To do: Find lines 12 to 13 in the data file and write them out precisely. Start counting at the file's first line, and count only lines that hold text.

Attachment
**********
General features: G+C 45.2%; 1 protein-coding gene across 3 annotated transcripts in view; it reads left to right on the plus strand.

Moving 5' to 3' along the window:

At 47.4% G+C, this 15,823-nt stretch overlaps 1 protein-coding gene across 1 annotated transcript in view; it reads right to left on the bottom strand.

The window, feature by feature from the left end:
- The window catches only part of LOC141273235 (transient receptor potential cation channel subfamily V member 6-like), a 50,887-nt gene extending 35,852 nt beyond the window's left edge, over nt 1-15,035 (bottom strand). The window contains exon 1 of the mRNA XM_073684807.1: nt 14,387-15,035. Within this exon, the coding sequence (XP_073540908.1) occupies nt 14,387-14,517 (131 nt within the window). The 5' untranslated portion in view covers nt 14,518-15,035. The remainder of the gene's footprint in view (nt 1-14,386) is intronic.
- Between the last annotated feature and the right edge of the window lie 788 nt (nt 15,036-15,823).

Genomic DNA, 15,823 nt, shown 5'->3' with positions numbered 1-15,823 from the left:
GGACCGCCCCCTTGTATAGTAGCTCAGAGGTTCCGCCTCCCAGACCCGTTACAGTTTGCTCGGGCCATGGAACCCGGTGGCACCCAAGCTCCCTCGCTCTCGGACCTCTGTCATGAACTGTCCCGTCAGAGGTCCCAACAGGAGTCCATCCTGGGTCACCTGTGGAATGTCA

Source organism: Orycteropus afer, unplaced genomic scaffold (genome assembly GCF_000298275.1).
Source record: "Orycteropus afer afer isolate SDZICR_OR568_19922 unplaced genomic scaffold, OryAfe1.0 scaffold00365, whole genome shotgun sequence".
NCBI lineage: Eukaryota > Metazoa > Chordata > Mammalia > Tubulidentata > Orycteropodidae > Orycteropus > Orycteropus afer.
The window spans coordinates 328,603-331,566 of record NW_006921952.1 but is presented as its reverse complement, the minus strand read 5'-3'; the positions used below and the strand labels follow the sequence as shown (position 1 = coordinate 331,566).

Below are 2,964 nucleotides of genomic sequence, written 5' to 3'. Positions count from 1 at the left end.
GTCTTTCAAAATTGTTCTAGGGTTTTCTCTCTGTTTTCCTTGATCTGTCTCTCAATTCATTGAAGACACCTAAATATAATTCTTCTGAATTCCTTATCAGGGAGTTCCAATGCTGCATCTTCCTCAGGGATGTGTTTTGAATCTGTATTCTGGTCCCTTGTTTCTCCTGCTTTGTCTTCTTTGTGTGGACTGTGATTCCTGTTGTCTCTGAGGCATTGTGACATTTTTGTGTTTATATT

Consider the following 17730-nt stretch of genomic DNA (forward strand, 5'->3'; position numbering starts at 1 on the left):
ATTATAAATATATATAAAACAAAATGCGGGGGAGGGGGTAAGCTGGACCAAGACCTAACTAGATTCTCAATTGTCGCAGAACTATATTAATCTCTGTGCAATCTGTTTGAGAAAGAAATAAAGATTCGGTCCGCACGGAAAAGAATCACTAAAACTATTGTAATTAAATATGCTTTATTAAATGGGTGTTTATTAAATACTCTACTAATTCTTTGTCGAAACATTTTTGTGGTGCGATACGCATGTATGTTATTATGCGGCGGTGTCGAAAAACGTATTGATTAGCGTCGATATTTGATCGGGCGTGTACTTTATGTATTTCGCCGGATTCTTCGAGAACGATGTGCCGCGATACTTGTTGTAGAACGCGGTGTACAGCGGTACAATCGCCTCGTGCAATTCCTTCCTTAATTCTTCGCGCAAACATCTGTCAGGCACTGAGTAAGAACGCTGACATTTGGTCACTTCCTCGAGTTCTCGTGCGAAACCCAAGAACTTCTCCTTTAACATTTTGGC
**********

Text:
The window spans coordinates 328,603-331,566 of record NW_006921952.1 but is presented as its reverse complement, the minus strand read 5'-3'; the positions used below and the strand labels follow the sequence as shown (position 1 = coordinate 331,566).

Below are 2,964 nucleotides of genomic sequence, written 5' to 3'. Positions count from 1 at the left end.